Major League: Back to the Minors

January 28, 2012 5 Min Read

Review by: Matt Brighton

Plot: What’s it about?

As good as some movies are, they just don’t know when to stop it seems. The case in point is the latest offering bearing the “Major League” name. Now readers of this site know that Major League (the original) ranks among my top 5 favorite movies of all time, so to see not only the sequal but the sequal to that not be good…well, it’s a bit displeasing. Still, it does bear the Major League name, so I gave it a look. We find that in place of Tom Beringer and Charlie Sheen are some new faces at Cather and Pitcher, but there’s still Cerrano (Dennis Haysbert) and the owner of the team Dorn (Corbin Bernsen) still apparent in this film as well. It seems that they also gave up on trying to make the Indians a “top notch” team, they decided to send them back to the minor leagues (as evidenced by the title). Now it seems like the whole trilogy is a complete joke, since, basically ever since the first came out the “real life” team has been doing great (they won some league championships and went to the World Series twice…so there).

Now as far as the plot of Major League: Back to the minors, well, it’s simple enough. Corbin Bersen plays, of course, Roger Dorn who now owns a minor league team. Down and out pitcher Gus Cantrell (Scott Bakula), who is on his last season, agrees to take over as manager of the team. As we have come to expect from the “Major League” movies, the team is a rough group of eccentric personalities and every position is a character. The only member from the original team is Cerrano, and he’s way out there in right field! After a rocky start, and a series of losses, the team starts to come together (sound familar?) and all of the sudden the “Buzz” is just that. A contender. One of the few redeeming features of this movie is the fact that it still has Bob Uecker as a cast member. He is still hilarious as announcer Harry Doyle, and it’s good to see him bringing some much needed humor to this movie.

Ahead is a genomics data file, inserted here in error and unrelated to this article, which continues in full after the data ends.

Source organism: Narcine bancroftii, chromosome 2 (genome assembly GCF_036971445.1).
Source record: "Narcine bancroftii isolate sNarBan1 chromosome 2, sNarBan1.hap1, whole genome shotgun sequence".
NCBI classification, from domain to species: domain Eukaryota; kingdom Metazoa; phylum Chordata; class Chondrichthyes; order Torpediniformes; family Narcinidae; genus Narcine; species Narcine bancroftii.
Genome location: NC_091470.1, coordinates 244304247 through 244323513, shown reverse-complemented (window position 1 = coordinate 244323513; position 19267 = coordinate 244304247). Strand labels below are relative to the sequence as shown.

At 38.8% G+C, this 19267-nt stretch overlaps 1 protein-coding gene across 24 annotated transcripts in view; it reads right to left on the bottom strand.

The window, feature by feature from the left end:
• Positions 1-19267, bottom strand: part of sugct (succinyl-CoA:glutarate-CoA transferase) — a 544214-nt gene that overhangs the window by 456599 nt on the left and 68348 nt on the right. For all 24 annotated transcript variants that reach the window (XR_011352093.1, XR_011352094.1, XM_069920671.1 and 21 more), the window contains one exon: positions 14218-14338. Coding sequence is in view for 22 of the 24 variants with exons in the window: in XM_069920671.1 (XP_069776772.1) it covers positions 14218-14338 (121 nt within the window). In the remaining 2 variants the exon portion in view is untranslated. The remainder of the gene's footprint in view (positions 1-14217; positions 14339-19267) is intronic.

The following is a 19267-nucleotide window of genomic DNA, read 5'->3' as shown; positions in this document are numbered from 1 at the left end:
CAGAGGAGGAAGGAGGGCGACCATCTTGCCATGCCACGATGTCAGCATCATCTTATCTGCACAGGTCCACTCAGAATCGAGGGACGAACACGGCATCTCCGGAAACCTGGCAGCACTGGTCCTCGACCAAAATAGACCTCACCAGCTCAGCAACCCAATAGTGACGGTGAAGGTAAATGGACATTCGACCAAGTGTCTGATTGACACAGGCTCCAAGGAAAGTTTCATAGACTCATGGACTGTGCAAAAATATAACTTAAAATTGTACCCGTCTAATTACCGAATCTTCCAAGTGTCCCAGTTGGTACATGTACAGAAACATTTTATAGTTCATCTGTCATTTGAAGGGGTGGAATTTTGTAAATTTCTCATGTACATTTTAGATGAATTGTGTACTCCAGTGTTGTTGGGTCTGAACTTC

While the second Major League was no “Major League” this one isn’t really even much of a “Second” Major League. It’s a desperate attempt at cashing in on a once good name. The original Major League was original and made sports movies fun again, while this one is lagging. The cast is talented, there’s no doubt, but this just isn’t their bag. Still, if you like movies like this and Necessary Roughness, you just might find Major League: Back to the Minors worth watching.

Video: How does it look?

Major League: Back to the Minors is presented in an anamorphic widescreen transfer. Being a relatively new movie, the colors are bright and vivid and the transfer it relatively free of errors. I noticed a few grains here and there, but on the whole, it was a good transfer. It was a bit odd that this was presented in widescreen only. Most movies like this have both, and being from Warner I was suprised that it didn’t. There was ample room on the disc, as it was a single sided DVD. Oh well, no biggie I guess…

Audio: How does it sound?

Being a comedy, one of the last things we can expect is a really awesome soundtrack. But Major League: Back to the Minors did suprise me a bit. The dialogue is crisp and not distorted at all, and surround effects are used quite frequently. Not a bad mix for this movie. There is also a French soundtrack in 5.1 as well.

Supplements: What are the extras?

A little more than your average offering. There are production notes included as well as a theatrical trailer for this and a few other Morgan Creek movies. Also, there is a “Meet the Buzz” featurette. It’s about 3:00 minutes long and it has Gus Cantrell and Roger Dorn telling us about the team and how wild and wacky they are. A neat touch that they were still in character while describing the team.

Disc Scores